Types of tables¶
The database tables used by TYPO3 can be roughly divided into two categories:
Tables that are used internally by the system and are invisible to backend users
sys_registry, cache-related tables). In
the Core extension, there are often dedicated PHP APIs for managing entries in
these tables, for instance, the caching framework API.
Tables that can be managed via the TYPO3 backend are shown in the Web > List module and can be edited using the FormEngine.
There are certain requirements for such managed tables:
The table must be configured in the global TCA array, for example:
features that are required
fields of the table and how they should be rendered in the backend
relations to other tables
and so on.
The table must contain at least these fields:
uid- an auto-incremented integer and primary key for the table, containing the unique ID of the record in the table.
pid- an integer pointing to the
uidof the page (record from
pagestable) to which the record belongs.
The fields are created automatically when the table is associated with a TCA configuration.
titlefield holding the title of the record as seen in the backend.
descriptionfield holding a description displayed in the Web > List view.
crdatefield holding the creation time of the record.
tstampfield holding the last modification time of the record.
sortingfield holding an order when records are sorted manually.
deletedfield which tells TYPO3 that the record is deleted (actually implementing a "soft delete" feature; records with a
deletedfield are not truly deleted from the database).
disabledfield for records which exist but should not be used (for example, disabled backend users, content not visible in the frontend).
With the exception of the
pid fields, all other fields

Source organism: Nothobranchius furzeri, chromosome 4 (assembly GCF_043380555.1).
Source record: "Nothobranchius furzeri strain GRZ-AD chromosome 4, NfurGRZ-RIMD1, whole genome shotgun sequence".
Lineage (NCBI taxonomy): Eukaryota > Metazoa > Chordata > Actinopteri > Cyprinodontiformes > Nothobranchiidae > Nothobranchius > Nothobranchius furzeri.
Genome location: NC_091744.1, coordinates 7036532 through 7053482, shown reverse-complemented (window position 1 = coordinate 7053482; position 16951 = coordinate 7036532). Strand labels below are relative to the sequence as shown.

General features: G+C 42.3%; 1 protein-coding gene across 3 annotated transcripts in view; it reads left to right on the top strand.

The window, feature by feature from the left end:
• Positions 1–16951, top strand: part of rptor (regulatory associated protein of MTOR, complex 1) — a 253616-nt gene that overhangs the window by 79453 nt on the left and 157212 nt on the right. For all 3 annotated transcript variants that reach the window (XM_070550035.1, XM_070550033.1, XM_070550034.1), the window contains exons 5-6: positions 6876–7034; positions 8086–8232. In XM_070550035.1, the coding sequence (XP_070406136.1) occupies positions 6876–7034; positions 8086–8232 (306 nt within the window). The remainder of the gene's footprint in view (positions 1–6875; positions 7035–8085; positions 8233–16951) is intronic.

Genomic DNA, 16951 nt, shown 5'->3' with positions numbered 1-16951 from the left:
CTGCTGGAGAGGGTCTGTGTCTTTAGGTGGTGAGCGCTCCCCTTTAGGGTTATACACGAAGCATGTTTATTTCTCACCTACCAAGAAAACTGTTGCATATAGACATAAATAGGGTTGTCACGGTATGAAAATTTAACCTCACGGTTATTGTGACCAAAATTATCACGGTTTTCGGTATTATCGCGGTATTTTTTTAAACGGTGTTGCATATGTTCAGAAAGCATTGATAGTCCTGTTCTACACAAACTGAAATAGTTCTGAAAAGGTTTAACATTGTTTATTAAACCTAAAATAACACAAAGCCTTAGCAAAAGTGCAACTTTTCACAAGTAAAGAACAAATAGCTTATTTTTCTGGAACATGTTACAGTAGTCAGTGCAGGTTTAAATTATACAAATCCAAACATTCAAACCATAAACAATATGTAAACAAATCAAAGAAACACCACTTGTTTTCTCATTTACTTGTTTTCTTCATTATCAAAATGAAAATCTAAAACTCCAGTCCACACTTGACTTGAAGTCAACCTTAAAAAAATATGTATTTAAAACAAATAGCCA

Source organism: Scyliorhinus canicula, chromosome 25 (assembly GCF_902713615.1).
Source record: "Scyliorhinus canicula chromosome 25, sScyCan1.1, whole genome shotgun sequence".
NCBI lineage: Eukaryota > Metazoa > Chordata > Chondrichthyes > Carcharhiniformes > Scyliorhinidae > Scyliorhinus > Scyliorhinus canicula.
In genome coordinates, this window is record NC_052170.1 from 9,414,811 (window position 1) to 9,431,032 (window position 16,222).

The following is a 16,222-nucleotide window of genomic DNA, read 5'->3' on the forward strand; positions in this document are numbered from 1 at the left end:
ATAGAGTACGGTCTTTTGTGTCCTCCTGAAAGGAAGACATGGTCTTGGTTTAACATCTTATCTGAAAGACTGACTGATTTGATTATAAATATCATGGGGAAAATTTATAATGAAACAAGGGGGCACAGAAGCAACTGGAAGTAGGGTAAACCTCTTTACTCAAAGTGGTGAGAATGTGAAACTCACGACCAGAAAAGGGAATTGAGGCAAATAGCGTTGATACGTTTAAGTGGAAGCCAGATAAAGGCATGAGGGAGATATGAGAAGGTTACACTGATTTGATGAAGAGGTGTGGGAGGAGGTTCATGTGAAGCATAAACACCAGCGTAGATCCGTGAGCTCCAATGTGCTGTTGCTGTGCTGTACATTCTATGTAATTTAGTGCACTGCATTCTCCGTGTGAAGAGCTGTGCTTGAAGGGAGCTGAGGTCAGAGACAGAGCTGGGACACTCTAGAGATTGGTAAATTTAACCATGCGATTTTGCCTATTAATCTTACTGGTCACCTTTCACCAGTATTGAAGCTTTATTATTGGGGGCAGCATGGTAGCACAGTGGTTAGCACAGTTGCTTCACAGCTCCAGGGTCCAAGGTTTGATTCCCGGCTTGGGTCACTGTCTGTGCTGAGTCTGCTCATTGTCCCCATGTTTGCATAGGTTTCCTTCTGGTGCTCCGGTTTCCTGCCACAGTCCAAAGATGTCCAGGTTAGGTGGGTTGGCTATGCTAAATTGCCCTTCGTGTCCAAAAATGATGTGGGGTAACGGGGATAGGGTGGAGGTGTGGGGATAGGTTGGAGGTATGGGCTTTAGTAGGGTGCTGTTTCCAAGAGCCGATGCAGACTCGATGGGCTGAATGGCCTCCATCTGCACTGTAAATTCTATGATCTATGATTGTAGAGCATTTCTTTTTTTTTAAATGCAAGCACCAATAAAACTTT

do not automatically fill a role as soon as they exist. Their existence must
be declared in the TCA configuration. This means that
such fields can also be named freely, the above are the default names TYPO3
uses - for consistency reasons it is recommended to name them that way.
The "pages" table¶
pages table has a special status: It is the backbone of TYPO3, as it
provides the hierarchical page structure into which all other records managed by
TYPO3 are placed. All other managed tables in TYPO3 have a
field that points to a
uid record in this table. Thus, each managed table
record in TYPO3 is always placed on exactly one page in the page tree. This
pages table the mother of all other managed tables. It can be
seen as a directory tree with all other table records as files.
Standard pages are literally website pages in the frontend. But they can also be
storage spaces in the backend, similar to folders on a hard disk. For each
pid field contains a reference to the page where that
record is stored. For pages, the
pid fields behaves as a reference to
their parent pages.
The special "root" page has some unique properties: its
pid is 0 (zero),
it does not exist as a row in the
pages table, only users with
administrative rights can access records on it, and these records must be
explicitly configured to reside in the root page - usually, table records can only be created
on a real page.
When tables are connected via a many-to-many relationship, another table must
store these relations. Examples are the table storing relations between
categories and categorized records
sys_category_record_mm) or the table storing relations between files
and their various usages in pages, content elements, etc.
sys_file_reference). The latter is an interesting example, because it
actually appears in the backend, although only as part of
The internal tables which are not managed through the TYPO3 backend serve various purposes. Some of the most common are:
System information: There are tables that store information about sessions, both frontend and backend (
be_sessionsrespectively), a table for a central registry (
sys_registry) and some others.
All these tables are not subject to the
mentioned above, but they may have such fields if it is convenient for some
There is no way to manage such tables through the TYPO3 backend, unless a
specific module provides some form of access to them. For example, the
System > Log module provides an interface for browsing records